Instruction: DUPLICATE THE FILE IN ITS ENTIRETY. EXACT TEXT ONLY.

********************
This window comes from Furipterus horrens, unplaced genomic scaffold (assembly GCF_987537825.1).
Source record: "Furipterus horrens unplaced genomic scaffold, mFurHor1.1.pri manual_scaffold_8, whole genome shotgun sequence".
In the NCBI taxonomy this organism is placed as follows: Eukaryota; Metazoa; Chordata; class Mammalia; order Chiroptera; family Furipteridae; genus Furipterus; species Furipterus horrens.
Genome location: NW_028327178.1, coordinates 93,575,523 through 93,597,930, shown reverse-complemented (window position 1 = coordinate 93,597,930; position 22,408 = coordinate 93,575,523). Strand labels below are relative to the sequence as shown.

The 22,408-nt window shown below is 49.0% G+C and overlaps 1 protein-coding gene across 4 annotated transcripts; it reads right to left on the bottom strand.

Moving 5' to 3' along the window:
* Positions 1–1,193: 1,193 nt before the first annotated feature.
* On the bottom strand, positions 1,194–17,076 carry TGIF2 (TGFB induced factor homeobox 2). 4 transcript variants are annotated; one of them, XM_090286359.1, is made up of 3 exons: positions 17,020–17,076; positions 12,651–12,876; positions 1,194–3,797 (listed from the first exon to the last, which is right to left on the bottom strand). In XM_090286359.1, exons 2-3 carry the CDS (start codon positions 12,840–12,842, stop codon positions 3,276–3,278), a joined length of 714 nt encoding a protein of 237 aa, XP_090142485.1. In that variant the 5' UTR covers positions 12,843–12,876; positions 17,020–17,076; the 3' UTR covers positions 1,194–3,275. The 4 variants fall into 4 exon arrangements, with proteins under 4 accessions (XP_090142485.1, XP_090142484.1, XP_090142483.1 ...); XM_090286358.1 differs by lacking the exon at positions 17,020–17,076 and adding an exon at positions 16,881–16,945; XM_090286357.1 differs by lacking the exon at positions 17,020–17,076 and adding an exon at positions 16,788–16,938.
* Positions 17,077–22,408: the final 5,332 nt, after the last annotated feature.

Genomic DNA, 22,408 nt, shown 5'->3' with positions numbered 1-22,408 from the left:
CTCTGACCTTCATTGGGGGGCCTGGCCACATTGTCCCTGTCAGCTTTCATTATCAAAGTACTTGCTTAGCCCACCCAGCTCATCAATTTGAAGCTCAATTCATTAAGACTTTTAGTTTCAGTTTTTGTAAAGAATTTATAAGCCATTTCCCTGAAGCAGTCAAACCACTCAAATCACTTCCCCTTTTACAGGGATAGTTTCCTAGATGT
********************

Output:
This window comes from Furipterus horrens, unplaced genomic scaffold (assembly GCF_987537825.1).
Source record: "Furipterus horrens unplaced genomic scaffold, mFurHor1.1.pri manual_scaffold_8, whole genome shotgun sequence".
In the NCBI taxonomy this organism is placed as follows: Eukaryota; Metazoa; Chordata; class Mammalia; order Chiroptera; family Furipteridae; genus Furipterus; species Furipterus horrens.
Genome location: NW_028327178.1, coordinates 93,575,523 through 93,597,930, shown reverse-complemented (window position 1 = coordinate 93,597,930; position 22,408 = coordinate 93,575,523). Strand labels below are relative to the sequence as shown.

The 22,408-nt window shown below is 49.0% G+C and overlaps 1 protein-coding gene across 4 annotated transcripts; it reads right to left on the bottom strand.

Moving 5' to 3' along the window:
* Positions 1–1,193: 1,193 nt before the first annotated feature.
* On the bottom strand, positions 1,194–17,076 carry TGIF2 (TGFB induced factor homeobox 2). 4 transcript variants are annotated; one of them, XM_090286359.1, is made up of 3 exons: positions 17,020–17,076; positions 12,651–12,876; positions 1,194–3,797 (listed from the first exon to the last, which is right to left on the bottom strand). In XM_090286359.1, exons 2-3 carry the CDS (start codon positions 12,840–12,842, stop codon positions 3,276–3,278), a joined length of 714 nt encoding a protein of 237 aa, XP_090142485.1. In that variant the 5' UTR covers positions 12,843–12,876; positions 17,020–17,076; the 3' UTR covers positions 1,194–3,275. The 4 variants fall into 4 exon arrangements, with proteins under 4 accessions (XP_090142485.1, XP_090142484.1, XP_090142483.1 ...); XM_090286358.1 differs by lacking the exon at positions 17,020–17,076 and adding an exon at positions 16,881–16,945; XM_090286357.1 differs by lacking the exon at positions 17,020–17,076 and adding an exon at positions 16,788–16,938.
* Positions 17,077–22,408: the final 5,332 nt, after the last annotated feature.

Genomic DNA, 22,408 nt, shown 5'->3' with positions numbered 1-22,408 from the left:
CTCTGACCTTCATTGGGGGGCCTGGCCACATTGTCCCTGTCAGCTTTCATTATCAAAGTACTTGCTTAGCCCACCCAGCTCATCAATTTGAAGCTCAATTCATTAAGACTTTTAGTTTCAGTTTTTGTAAAGAATTTATAAGCCATTTCCCTGAAGCAGTCAAACCACTCAAATCACTTCCCCTTTTACAGGGATAGTTTCCTAGATGT